The Starz series Gaslit is just the latest in a boom of TV shows based on real-life scams and scandals. Unlike recent hits such as The Girl From Plainville or The Dropout, however, the crimes Gaslit centers around go all the way to the top. The infamous Watergate scandal, which resulted in the collapse of former U.S. president Richard Nixon’s administration and career, was examined in the series through the lens of characters largely left out of the historical narrative. If you’re looking to engross yourself further in this massive political scandal now that the finale has aired, we’ve got just the right recommendations for you.
If you decide to listen to only one podcast about the Watergate scandal, make it this one. Slow Burn’s first season, which provided the basis for Gaslit, centers around the chaotic and unprecedented scandal. Among the subjects of the podcast is Martha Mitchell, who serves as Gaslit’s focal point in Julia Roberts as “a woman who knew too much,” according to Slow Burn host Leon Neyfakh.
“Watergate Revisited with Garrett Graff” from The Lawfare Podcast
Watergate was a massive political event for many reasons, and these complicated, often contradicting reasons are why it continues to be examined. After all, isn’t it important to look to the past in order to not repeat history? In this episode of The Lawfare Podcast, host David Priess discusses the intricacies of Watergate with author Garrett Graff and how it is still affecting government policies today. You might be surprised just how much this scandal changed the U.S. government as we know it.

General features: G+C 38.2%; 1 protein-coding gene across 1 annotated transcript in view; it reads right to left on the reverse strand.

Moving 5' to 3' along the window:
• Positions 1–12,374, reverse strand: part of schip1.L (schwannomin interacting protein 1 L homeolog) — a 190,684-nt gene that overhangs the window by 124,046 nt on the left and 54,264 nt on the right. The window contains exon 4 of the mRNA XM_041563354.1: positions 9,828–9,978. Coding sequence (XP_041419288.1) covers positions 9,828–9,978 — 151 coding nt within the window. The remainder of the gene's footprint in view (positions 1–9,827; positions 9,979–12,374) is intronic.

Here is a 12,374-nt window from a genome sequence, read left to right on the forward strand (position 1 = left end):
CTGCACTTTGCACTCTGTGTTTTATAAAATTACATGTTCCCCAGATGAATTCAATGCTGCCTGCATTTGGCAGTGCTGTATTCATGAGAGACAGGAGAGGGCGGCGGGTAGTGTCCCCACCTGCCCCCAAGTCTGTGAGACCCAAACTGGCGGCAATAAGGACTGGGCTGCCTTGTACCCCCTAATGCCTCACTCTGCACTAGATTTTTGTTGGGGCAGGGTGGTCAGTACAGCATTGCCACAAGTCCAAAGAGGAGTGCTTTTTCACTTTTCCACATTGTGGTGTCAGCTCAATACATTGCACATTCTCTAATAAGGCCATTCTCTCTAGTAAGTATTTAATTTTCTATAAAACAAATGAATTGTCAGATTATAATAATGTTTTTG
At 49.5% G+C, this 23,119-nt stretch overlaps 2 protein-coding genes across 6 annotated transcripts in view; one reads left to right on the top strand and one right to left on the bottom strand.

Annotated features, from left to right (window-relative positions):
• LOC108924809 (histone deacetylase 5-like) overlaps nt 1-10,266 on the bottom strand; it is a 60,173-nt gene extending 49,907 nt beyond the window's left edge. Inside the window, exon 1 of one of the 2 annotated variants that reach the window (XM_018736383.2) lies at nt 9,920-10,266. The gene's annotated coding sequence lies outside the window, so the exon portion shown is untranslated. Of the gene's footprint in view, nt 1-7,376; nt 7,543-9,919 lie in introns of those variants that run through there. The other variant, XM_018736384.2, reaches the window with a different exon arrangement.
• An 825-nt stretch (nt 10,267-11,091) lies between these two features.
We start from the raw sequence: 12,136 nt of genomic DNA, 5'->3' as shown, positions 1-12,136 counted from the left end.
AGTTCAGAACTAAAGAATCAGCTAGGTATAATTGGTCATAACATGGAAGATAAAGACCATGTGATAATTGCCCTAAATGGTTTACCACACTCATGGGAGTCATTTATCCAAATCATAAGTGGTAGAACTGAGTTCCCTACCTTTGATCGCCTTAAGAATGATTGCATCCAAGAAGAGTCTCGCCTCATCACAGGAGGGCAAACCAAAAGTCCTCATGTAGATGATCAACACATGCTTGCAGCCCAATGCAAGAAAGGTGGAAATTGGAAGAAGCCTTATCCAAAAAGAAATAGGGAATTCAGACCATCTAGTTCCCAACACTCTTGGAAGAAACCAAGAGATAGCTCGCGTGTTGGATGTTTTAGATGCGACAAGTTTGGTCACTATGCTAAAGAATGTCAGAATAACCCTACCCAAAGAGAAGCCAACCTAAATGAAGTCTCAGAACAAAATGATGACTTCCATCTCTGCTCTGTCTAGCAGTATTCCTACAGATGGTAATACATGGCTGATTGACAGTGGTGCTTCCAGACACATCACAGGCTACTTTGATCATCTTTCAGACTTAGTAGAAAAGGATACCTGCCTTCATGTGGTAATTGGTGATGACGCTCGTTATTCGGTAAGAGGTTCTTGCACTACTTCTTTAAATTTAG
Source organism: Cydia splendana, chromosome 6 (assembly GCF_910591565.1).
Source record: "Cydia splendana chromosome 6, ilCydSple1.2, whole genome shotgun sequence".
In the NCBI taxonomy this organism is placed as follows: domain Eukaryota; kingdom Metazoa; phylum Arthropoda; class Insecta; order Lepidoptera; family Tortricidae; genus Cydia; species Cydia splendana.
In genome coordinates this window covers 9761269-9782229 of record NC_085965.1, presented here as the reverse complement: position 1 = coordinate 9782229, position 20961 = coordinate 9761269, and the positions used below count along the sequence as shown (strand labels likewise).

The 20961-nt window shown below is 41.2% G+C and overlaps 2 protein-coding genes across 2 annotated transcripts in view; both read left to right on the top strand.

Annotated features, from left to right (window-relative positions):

You can’t possibly have a Watergate recommendation list without including the works of Carl Bernstein and Bob Woodward. The two former Washington Post journalists helped expose the entire scandal to begin with! All The President’s Men is an absolute must read for anyone looking to learn more about Watergate.
While All The President’s Men took a look at the entire Watergate scandal at the time, The Final Days has a more singular approach. The second book from Bernstein and Woodward explored the crumbling of the Richard Nixon presidency amid the ongoing scandal. It details how his involvement destroyed the reputations of himself and his staff, eventually resulting in Nixon’s resignation and the impeachment trials held against him.
Woodward was on his own for this book, but this story is no less interesting than the others he wove with Bernstein. The Secret Man centers around former FBI associate director Mark Felt, who was revealed in 2005 to be the enigmatic informant known only as Deep Throat. Throughout the book, Woodward describes his strained yet critical relationship with Felt, whose anonymously-published intel led to the downfall of Nixon’s presidency.